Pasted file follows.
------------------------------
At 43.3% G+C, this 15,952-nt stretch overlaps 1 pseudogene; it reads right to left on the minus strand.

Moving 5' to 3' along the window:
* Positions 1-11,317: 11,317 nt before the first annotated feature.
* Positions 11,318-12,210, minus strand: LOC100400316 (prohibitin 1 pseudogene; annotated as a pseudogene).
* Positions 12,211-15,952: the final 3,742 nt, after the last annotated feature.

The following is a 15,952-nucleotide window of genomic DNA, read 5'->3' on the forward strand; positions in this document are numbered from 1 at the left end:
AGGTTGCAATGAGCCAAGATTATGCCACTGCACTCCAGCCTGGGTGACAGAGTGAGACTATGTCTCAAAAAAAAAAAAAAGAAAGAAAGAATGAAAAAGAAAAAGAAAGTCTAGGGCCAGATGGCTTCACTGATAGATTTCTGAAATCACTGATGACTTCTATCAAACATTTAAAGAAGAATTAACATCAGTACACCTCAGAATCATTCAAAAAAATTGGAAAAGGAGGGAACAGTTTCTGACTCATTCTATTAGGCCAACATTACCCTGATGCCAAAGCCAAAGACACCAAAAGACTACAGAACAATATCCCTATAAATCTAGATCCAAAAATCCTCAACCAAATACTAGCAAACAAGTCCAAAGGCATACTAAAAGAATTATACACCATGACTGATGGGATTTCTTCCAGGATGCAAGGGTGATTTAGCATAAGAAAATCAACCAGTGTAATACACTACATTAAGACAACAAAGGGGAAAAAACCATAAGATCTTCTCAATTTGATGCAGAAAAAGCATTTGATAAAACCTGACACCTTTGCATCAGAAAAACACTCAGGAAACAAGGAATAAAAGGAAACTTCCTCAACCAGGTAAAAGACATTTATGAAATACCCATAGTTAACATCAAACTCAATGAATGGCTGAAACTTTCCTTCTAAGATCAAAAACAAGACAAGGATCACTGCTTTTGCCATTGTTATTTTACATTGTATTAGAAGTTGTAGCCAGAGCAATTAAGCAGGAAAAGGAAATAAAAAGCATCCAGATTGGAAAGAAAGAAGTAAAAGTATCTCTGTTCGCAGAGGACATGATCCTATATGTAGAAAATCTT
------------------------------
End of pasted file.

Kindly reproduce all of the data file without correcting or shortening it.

At 43.3% G+C, this 15,952-nt stretch overlaps 1 pseudogene; it reads right to left on the minus strand.

Moving 5' to 3' along the window:
* Positions 1-11,317: 11,317 nt before the first annotated feature.
* Positions 11,318-12,210, minus strand: LOC100400316 (prohibitin 1 pseudogene; annotated as a pseudogene).
* Positions 12,211-15,952: the final 3,742 nt, after the last annotated feature.

The following is a 15,952-nucleotide window of genomic DNA, read 5'->3' on the forward strand; positions in this document are numbered from 1 at the left end:
AGGTTGCAATGAGCCAAGATTATGCCACTGCACTCCAGCCTGGGTGACAGAGTGAGACTATGTCTCAAAAAAAAAAAAAAGAAAGAAAGAATGAAAAAGAAAAAGAAAGTCTAGGGCCAGATGGCTTCACTGATAGATTTCTGAAATCACTGATGACTTCTATCAAACATTTAAAGAAGAATTAACATCAGTACACCTCAGAATCATTCAAAAAAATTGGAAAAGGAGGGAACAGTTTCTGACTCATTCTATTAGGCCAACATTACCCTGATGCCAAAGCCAAAGACACCAAAAGACTACAGAACAATATCCCTATAAATCTAGATCCAAAAATCCTCAACCAAATACTAGCAAACAAGTCCAAAGGCATACTAAAAGAATTATACACCATGACTGATGGGATTTCTTCCAGGATGCAAGGGTGATTTAGCATAAGAAAATCAACCAGTGTAATACACTACATTAAGACAACAAAGGGGAAAAAACCATAAGATCTTCTCAATTTGATGCAGAAAAAGCATTTGATAAAACCTGACACCTTTGCATCAGAAAAACACTCAGGAAACAAGGAATAAAAGGAAACTTCCTCAACCAGGTAAAAGACATTTATGAAATACCCATAGTTAACATCAAACTCAATGAATGGCTGAAACTTTCCTTCTAAGATCAAAAACAAGACAAGGATCACTGCTTTTGCCATTGTTATTTTACATTGTATTAGAAGTTGTAGCCAGAGCAATTAAGCAGGAAAAGGAAATAAAAAGCATCCAGATTGGAAAGAAAGAAGTAAAAGTATCTCTGTTCGCAGAGGACATGATCCTATATGTAGAAAATCTT